What is voluntary muscle?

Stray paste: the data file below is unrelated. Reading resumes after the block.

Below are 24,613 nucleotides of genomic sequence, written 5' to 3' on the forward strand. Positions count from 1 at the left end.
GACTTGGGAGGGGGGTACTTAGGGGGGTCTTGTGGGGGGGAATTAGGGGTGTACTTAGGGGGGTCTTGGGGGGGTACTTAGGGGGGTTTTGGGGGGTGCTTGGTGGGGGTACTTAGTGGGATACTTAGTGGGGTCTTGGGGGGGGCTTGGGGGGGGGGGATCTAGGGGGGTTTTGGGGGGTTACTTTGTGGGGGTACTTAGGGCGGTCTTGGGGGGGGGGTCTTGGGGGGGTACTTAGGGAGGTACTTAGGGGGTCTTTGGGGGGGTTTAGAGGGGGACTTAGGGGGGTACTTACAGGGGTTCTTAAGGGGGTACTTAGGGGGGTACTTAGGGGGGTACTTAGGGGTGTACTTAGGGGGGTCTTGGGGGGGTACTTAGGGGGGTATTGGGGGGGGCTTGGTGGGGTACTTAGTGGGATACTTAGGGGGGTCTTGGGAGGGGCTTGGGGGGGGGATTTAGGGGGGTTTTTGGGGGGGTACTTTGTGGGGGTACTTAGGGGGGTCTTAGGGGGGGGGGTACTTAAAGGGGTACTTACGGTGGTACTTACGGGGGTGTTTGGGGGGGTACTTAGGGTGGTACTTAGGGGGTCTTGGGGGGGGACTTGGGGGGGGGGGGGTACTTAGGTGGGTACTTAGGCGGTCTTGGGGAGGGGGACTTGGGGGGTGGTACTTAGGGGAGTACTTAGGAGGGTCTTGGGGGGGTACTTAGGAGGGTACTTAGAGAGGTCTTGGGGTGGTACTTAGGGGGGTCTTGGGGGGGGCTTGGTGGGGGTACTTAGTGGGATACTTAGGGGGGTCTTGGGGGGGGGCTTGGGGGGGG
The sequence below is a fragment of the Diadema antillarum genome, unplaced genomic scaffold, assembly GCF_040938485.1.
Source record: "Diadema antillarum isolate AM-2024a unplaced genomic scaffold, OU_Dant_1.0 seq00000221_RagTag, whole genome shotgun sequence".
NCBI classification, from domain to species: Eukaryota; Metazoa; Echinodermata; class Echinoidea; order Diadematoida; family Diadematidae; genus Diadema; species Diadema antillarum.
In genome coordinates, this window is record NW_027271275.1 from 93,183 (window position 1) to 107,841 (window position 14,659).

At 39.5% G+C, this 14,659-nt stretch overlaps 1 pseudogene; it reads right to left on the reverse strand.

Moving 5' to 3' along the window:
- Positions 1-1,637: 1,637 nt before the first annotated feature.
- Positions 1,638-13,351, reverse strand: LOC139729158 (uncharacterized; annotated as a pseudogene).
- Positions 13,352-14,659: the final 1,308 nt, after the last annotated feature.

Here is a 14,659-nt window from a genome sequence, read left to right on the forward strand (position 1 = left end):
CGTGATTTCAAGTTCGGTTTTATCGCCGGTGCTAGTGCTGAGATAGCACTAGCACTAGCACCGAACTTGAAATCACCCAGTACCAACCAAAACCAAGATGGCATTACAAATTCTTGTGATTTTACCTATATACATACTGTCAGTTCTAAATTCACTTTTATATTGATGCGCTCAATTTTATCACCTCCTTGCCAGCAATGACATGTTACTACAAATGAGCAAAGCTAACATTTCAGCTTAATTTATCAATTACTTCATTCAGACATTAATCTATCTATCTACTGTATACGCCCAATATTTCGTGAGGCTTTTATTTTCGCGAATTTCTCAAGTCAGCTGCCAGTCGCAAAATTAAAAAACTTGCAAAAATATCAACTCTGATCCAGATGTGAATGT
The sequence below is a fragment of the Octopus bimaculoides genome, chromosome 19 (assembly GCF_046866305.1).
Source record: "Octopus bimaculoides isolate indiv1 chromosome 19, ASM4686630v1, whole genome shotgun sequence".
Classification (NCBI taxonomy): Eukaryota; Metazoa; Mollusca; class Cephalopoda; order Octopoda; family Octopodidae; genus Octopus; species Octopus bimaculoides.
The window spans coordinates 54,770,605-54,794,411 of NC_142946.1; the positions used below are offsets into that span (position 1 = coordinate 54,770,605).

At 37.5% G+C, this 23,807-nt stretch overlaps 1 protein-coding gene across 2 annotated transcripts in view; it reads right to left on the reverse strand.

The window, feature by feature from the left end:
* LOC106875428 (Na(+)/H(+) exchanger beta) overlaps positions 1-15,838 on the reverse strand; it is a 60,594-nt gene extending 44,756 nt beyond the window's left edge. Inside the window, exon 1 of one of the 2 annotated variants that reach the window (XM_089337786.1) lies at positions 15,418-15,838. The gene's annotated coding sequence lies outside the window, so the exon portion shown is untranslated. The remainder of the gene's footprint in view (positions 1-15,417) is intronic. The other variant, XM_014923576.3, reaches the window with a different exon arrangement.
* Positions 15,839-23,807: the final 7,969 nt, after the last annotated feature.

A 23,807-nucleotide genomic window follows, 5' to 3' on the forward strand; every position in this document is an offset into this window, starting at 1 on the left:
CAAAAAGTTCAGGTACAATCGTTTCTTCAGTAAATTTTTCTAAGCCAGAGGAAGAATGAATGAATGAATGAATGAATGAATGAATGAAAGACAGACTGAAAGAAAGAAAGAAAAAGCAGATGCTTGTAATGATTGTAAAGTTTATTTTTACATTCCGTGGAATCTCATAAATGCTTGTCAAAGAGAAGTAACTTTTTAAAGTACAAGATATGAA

Involuntary muscles are muscles that are not controllable consciously, and instead contract due to unconscious impulses sent by the autonomic nervous system or certain specialized cells or hormones. Both smooth muscle and cardiac muscle can be classified as involuntary muscles. Smooth muscle is comprised of spindle-shaped cells that have no striations and is found in numerous locations throughout the human body. Cardiac muscle is striated rather than smooth, and is found only within the walls of the heart. Smooth muscles are involuntary muscles composed of thick and thin protein filaments that are homologous to the organelles known as myofibrils found in skeletal muscles. The thin filaments are composed of a globular protein called actin, while the thick ones are made up of a motor protein called myosin. Smooth muscles require extracellular calcium ions to contract: the ions activate a nucleotide called Adenosine triphosphate (ATP), which then activates the myosin filaments. The myosin filaments attach to the actin filaments in a process known as the crossbridge cycle, which causes the thick and thin filaments to slide over each other and contract. When the myosin filaments release the actin filaments, the muscle relaxes.